10 Things to Know About Queen Victoria’s Last Days and Death
Few people had been able to consider the mortality of the monarch who had ruled over Britain and its empire for nearly 64 years when she passed away on January 22, 1901, at the age of 81, shocking her family, court, and subjects.
Her passing meant the end of the Victorian era. Let’s look at Queen Victoria’s dying moments, the frantic planning for her state burial on February 2, 1901, and the things you need to know about her last days.
1. Her health deteriorated after her husband passed away
Throughout her life, Queen Victoria experienced a number of health problems. She went through a time of grieving after losing her beloved husband, Prince Albert, in 1861. Because of the loneliness that she experienced she struggled with rheumatism, stomach problems as well as other health problems that worsened as she grew older, old age without a doubt made her more vulnerable.
As her health issue grew she decided to withdraw from public life and spent her latter years in the seclusion of her home, especially Osborne House.
2. Queen Victoria celebrated 50 years on the throne
In 1887, Queen Victoria celebrated her Golden Jubilee which marked her 50 years as monarch. The celebrations served as a symbol of both her popularity as well as the country’s admiration for her, it was a very important season in her reign. Many of her subjects were happy to see her which is probably why she had a 60-year reign.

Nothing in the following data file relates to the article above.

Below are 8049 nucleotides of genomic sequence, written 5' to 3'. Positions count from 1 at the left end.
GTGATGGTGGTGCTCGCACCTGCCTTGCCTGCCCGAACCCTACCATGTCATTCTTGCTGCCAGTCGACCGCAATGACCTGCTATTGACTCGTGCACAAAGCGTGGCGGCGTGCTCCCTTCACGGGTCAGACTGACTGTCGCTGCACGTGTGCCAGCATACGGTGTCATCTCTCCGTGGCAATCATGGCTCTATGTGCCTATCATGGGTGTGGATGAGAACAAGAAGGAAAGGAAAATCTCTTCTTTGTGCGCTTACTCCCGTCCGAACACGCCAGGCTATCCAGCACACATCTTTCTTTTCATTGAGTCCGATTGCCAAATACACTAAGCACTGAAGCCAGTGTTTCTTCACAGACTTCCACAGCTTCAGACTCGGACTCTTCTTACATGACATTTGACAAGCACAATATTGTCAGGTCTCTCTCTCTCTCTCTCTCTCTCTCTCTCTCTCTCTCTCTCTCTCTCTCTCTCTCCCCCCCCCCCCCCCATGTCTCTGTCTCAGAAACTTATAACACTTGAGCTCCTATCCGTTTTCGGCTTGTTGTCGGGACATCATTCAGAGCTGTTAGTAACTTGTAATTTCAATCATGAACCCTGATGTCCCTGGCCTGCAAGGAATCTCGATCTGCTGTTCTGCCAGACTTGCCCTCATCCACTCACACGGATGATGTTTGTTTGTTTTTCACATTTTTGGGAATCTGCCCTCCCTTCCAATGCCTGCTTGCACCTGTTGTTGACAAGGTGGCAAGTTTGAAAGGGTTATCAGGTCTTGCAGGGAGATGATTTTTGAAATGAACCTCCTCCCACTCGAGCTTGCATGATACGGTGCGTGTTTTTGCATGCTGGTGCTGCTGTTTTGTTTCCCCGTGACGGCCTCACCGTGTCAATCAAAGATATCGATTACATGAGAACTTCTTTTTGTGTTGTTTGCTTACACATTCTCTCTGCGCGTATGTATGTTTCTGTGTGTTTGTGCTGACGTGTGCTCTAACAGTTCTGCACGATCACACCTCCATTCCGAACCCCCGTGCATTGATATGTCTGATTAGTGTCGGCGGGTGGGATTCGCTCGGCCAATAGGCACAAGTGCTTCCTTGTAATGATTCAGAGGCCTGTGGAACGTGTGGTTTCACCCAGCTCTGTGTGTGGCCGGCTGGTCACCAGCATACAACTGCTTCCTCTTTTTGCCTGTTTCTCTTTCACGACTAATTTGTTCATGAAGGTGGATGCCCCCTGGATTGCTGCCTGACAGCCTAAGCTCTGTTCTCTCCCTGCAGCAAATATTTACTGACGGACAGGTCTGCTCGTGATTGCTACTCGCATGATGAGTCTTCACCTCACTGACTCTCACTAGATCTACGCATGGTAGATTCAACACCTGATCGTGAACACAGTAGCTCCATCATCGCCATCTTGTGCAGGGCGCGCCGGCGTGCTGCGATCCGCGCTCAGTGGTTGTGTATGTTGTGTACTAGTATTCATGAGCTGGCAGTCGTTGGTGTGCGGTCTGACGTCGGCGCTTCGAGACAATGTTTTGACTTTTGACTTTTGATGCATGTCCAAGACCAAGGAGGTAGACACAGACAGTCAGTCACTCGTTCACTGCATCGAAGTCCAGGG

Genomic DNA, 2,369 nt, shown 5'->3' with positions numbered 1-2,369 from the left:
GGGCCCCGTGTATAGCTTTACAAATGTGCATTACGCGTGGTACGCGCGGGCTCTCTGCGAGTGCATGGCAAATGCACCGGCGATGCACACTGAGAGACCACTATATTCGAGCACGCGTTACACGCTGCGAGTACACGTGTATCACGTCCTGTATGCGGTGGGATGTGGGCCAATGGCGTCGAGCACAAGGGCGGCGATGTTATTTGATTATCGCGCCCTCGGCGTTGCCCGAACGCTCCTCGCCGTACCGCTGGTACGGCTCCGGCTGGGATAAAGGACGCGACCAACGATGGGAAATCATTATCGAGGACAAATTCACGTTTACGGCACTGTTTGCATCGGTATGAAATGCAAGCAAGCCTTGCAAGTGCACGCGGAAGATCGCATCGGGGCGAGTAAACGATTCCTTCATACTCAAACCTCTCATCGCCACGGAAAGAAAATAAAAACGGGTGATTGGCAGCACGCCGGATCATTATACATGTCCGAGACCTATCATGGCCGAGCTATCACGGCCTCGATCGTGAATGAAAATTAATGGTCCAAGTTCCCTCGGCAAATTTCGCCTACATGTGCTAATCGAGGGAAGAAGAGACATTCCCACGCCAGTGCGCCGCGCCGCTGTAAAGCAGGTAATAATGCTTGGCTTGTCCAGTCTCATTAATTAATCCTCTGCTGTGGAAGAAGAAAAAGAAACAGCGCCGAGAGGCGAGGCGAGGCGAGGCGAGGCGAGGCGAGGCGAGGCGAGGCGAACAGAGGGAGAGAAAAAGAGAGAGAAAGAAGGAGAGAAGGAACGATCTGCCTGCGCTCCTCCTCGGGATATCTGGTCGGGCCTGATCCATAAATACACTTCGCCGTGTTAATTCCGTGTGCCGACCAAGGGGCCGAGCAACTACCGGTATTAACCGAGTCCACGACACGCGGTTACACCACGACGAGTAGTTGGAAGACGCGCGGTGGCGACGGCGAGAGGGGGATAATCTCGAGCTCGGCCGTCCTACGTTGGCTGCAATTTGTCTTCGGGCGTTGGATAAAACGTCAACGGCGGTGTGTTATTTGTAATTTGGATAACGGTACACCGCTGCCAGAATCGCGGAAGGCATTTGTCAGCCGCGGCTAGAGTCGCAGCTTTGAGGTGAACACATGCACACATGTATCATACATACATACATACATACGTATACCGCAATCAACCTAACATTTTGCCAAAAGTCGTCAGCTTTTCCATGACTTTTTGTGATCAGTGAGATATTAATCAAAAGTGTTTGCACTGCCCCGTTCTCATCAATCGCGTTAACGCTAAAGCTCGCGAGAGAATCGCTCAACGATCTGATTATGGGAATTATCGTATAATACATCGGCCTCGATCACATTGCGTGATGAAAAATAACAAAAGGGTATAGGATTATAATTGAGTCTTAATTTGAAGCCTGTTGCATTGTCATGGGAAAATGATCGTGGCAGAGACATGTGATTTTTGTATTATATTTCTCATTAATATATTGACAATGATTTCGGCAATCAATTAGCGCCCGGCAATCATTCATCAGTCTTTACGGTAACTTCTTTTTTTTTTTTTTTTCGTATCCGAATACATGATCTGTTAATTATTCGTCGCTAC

3. Queen Victoria had left instructions on how she wanted her funeral
When it came to her funeral wishes, Queen Victoria left down some specific instructions. These include certain items she wanted in her coffin. Several of the items belonged to her beloved husband Albert, who had passed away in 1861.
On January 25, Dr. Reid placed the mementoes Queen Victoria had requested—dressing Albert’s gown, a plaster cast of his hand, and pictures—carefully inside the bottom of her casket. Following that, her son Albert (the new king), her grandson William (the German Kaiser), and her son Arthur assisted in lifting Queen Victoria’s body into the coffin (the Duke of Connaught).
4. Months before she died she had several strokes
Queen Victoria’s health has been deteriorating for several months. She had lost her appetite and had begun to appear pale and weak. She was more easily fatigued and frequently experienced confusion.
The queen’s health then continued to worsen on January 17. Dr. James Reid, her personal doctor, noted that the left side of her face was drooping when she awoke. She had also developed a little slur in her speaking. She had experienced one of several little strokes. The condition of the queen had deteriorated by the next day. She spent the entire day in bed, not recognizing who was sitting by her side.
5. During her last days, Queen Victoria was surrounded by her family
On January 19, early in the morning, Queen Victoria appeared to get better. Dr. Reid responded to her inquiry by stating that she was better. But she shortly fell asleep once more.
Dr. Reid realised Queen Victoria was passing away. He called her grandkids and her children. At the Osborne House on the Island of Wight at 6:30 p.m. on Jan. 22, Queen Victoria passed away surrounded by her family.
6. The queen requested a military funeral